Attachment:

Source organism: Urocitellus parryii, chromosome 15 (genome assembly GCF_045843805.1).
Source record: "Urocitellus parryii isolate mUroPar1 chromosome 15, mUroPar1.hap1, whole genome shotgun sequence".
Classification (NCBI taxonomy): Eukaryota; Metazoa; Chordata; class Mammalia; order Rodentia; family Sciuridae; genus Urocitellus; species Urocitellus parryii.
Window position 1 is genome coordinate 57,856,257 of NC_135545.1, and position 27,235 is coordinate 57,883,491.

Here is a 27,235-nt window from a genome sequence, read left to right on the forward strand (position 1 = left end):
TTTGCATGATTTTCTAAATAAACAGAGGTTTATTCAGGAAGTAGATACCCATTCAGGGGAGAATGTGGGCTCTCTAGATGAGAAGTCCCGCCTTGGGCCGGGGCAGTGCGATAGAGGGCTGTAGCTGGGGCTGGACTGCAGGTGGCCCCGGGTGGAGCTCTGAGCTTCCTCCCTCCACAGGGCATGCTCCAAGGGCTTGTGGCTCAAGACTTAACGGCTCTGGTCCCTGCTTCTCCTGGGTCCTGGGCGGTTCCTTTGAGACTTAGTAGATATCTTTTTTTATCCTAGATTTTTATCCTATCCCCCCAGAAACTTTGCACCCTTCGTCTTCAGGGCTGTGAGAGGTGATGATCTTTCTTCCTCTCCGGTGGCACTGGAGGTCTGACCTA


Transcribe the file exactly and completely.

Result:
Source organism: Urocitellus parryii, chromosome 15 (genome assembly GCF_045843805.1).
Source record: "Urocitellus parryii isolate mUroPar1 chromosome 15, mUroPar1.hap1, whole genome shotgun sequence".
Classification (NCBI taxonomy): Eukaryota; Metazoa; Chordata; class Mammalia; order Rodentia; family Sciuridae; genus Urocitellus; species Urocitellus parryii.
Window position 1 is genome coordinate 57,856,257 of NC_135545.1, and position 27,235 is coordinate 57,883,491.

Here is a 27,235-nt window from a genome sequence, read left to right on the forward strand (position 1 = left end):
TTTGCATGATTTTCTAAATAAACAGAGGTTTATTCAGGAAGTAGATACCCATTCAGGGGAGAATGTGGGCTCTCTAGATGAGAAGTCCCGCCTTGGGCCGGGGCAGTGCGATAGAGGGCTGTAGCTGGGGCTGGACTGCAGGTGGCCCCGGGTGGAGCTCTGAGCTTCCTCCCTCCACAGGGCATGCTCCAAGGGCTTGTGGCTCAAGACTTAACGGCTCTGGTCCCTGCTTCTCCTGGGTCCTGGGCGGTTCCTTTGAGACTTAGTAGATATCTTTTTTTATCCTAGATTTTTATCCTATCCCCCCAGAAACTTTGCACCCTTCGTCTTCAGGGCTGTGAGAGGTGATGATCTTTCTTCCTCTCCGGTGGCACTGGAGGTCTGACCTA